The safe space for mankind must be protected from human activities that breach planetary boundaries by using effective environmental legislation. The duty of states to protect the ecological integrity of the planet can be realised by effective law. In other words, legal boundaries must translate the physical reality of a finite world into law and thereby delimit acceptable levels of human activity. However, because laws are political constructs created by human societies, they are — for good or bad — amenable to adjustments, modifications or suppression according to social and political changes and interests: what a law can do can be undone by another law. Planetary boundaries on the contrary have a fundamentally different nature: they are immutable facts emerging from the bio-geophysics of planet earth and are immune to political pressure. The scope and functioning of legal boundaries become therefore fundamental to ensure that planetary boundaries are not transgressed, or when already transgressed, that human activities are appropriately scaled down. A critical test of legal boundaries’ effectiveness is whether, when human activities collide with them, they hold, become porous or are pushed beyond planetary boundaries.
Biodiversity legislation under siege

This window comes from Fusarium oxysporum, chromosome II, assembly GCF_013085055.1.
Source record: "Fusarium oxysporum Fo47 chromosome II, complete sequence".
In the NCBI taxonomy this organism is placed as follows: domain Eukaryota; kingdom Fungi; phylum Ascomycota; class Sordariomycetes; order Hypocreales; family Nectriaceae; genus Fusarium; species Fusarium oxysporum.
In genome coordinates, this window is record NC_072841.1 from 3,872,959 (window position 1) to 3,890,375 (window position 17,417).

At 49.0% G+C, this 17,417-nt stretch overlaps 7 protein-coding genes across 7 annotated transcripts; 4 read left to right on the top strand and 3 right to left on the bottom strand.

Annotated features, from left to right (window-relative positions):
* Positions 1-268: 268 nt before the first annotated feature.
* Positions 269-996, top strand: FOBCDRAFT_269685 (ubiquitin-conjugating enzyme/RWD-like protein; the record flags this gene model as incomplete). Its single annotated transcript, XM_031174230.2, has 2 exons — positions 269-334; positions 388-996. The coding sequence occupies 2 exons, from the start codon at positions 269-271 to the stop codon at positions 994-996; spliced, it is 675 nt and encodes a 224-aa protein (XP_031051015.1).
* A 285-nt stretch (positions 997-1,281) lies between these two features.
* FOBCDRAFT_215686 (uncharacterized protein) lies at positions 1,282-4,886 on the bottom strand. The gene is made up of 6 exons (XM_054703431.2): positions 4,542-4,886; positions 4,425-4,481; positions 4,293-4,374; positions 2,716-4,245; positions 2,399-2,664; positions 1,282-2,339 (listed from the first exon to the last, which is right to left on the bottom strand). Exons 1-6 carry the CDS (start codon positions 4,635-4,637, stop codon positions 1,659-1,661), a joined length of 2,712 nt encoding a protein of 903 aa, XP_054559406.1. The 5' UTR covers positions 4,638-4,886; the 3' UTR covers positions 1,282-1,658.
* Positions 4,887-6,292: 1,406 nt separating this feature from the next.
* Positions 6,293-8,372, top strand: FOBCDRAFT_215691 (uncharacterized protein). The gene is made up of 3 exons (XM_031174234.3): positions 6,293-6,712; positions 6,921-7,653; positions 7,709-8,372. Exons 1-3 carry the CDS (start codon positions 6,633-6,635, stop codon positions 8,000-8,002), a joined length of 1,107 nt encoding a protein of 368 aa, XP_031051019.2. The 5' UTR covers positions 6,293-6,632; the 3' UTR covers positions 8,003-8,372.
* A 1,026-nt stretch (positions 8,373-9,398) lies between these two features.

The dynamics of biodiversity laws and their consequences remain poorly investigated and understood by conservation scientists. Evidence suggests that ongoing catastrophic collapse of biodiversity can be remedied by legal instruments when properly implemented, yet politicians remain tempted to use various tactics to render legal instruments toothless. Due to the demands of the election cycle and markets, short-term goals are often pursued at the expense of long-term environmental interests. Biodiversity legislation can be modified through various avenues of public policy process. Laws can be changed directly by legislative or executive acts. Sweeping changes can be introduced by constitutional amendments or international agreements. Additionally, laws that remain constant on paper can nevertheless be changed in practice through evolving jurisprudence, administrative discretion or political interference. Finally, governments may simply disregard their legal obligations, without even changing the laws.